Sunday, August 2, 2009
The 24 Hours Of Pocono Is Calling
Let's begin with the easy questions about Pocono. Yes, NASCAR was just there a short while ago. Yes, it is going to rain. Yes, there are four hours of pre-race TV. Yes, there are no lights for night racing. Yes, the drivers and the teams hate it.
So, there you go. As a fan there is just not a whole lot that motivates you to watch a live race from this track on TV. Antiquated, outdated and unmotivated describes the vibe that jumps out of the TV when images of Pocono hit the screen.
Into this fun steps ESPN with one hour of pre-race coverage at 1PM ET and then live race coverage from 2PM until, well, it's all over.
Rusty Wallace had to be happy as he flew his airplane back to Pocono from the Iowa Speedway. The track that Wallace built hosted its first Nationwide Series event on Saturday afternoon. The Iowa area turned out 56 thousand fans for a track with only 25 thousand permanent seats. Is there such a thing as a double sell-out?
The temporary stands worked just fine and Wallace watched his track host side by side racing and draw rave reviews from the teams. Now, Wallace will join Allen Bestwick and Brad Daugherty for the long day's journey into the Pocono night. These three will handle the pre-race show and then get ready to fill a lot of time if the rain showers arrive. TV viewers may get to hear a whole lot about Iowa depending on just how wet it gets in Pocono.
After a rough Indy race, Jerry Punch leads the NASCAR on ESPN team onto the air for what is a very challenging telecast. Especially with the COT, the racing at Pocono tends to take place on pit road and restarts. With long green flag runs, it just might be time on pit road that produces a winner.
Dale Jarrett and Andy Petree seem to be having a blast. They tolerate Punch, but often take over the telecasts and try to get the excitement of the racing relayed to the TV viewer. At Indy, these two answered endless questions from Punch throughout the telecast while the action on the track went virtually unnoticed.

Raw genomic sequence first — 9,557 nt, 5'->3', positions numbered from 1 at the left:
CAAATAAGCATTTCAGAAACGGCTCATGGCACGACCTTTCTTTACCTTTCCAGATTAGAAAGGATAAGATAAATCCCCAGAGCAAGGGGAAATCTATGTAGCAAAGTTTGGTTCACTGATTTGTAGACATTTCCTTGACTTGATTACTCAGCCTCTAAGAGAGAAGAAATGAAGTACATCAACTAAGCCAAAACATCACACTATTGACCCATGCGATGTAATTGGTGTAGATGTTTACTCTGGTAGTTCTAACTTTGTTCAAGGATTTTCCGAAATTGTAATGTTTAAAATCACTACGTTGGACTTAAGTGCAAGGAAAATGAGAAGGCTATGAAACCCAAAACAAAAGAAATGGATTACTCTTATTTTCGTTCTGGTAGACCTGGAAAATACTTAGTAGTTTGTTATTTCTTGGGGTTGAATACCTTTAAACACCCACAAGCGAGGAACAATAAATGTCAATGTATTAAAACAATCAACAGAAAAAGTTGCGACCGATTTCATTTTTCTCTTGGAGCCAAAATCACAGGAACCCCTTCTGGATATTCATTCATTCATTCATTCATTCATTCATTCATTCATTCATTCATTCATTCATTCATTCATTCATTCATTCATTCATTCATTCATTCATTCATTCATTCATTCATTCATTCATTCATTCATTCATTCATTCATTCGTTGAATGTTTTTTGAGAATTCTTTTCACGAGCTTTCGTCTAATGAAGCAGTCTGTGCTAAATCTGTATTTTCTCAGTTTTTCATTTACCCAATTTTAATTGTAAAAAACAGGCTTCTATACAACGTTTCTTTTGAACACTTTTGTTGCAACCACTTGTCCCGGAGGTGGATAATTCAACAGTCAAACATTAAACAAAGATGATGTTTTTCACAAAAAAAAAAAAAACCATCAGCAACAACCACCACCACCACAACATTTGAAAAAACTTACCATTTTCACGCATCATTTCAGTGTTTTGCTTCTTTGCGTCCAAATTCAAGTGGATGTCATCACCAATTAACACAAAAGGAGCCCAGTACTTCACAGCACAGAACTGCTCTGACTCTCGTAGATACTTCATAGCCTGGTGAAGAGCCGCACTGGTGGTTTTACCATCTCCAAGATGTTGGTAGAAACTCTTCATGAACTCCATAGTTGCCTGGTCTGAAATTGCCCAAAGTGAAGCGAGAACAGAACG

Look for Petree to be especially vocal about the different ways that crew chiefs have gone about setting up their cars and how the strategies unfold on pit road. No Larry McReynolds on this broadcast, just Tim Brewer in the Tech Garage pointing to shocks and springs as if fans just found the sport yesterday.
The Saturday ARCA race at Pocono showed the good and bad side of this track on TV. Shooting the long frontstretch from the Turn 1 camera allows viewers to watch the field widen-out as they all pick up speed. Unfortunately, the second and third turns of this triangle are flat and boring.
It takes a good aggressive director to keep fans interested through the mixing of aerial shots, in-car cameras and low angle speed shots. Once the field sorts out, the only way things do not go downhill fast is with the TV crew keeping the pictures interesting.
ESPN drown viewers in pre-recorded soundbites from drivers during Indy that played right over the live racing in the background. The network also put Brewer and his tech explanations front and center, again with the race in the background. It seems that the fundamental issue of the race being the most important thing is still being missed.
The IRL, ARCA, the Nationwide Series and the Camping World Trucks all presented races on Saturday that did not feature an infield studio set. The action on the track was the theme of the show. ESPN will have eleven announcers once again on the race telecast and this is simply proving to be too many.
Trying to get the broadcast booth, the Infield Pit Studio, the Tech Garage and all four pit reporters time on the air is hard to do. Add in the sponsored features, the commercials and the result is that ESPN finds itself in the same situation it did last season. Ten pounds of NASCAR TV in a five pound bag.
TDP will start a live blog during the day to follow the weather and the pre-race TV coverage. After the Connecticut-based NASCAR Now show at 10AM, RaceDay on SPEED has two hours to fill outdoors in Pocono rain or shine. Depending on how bad the weather is, there could be lots of changes to the TV schedule. Our first update should be at 9AM.
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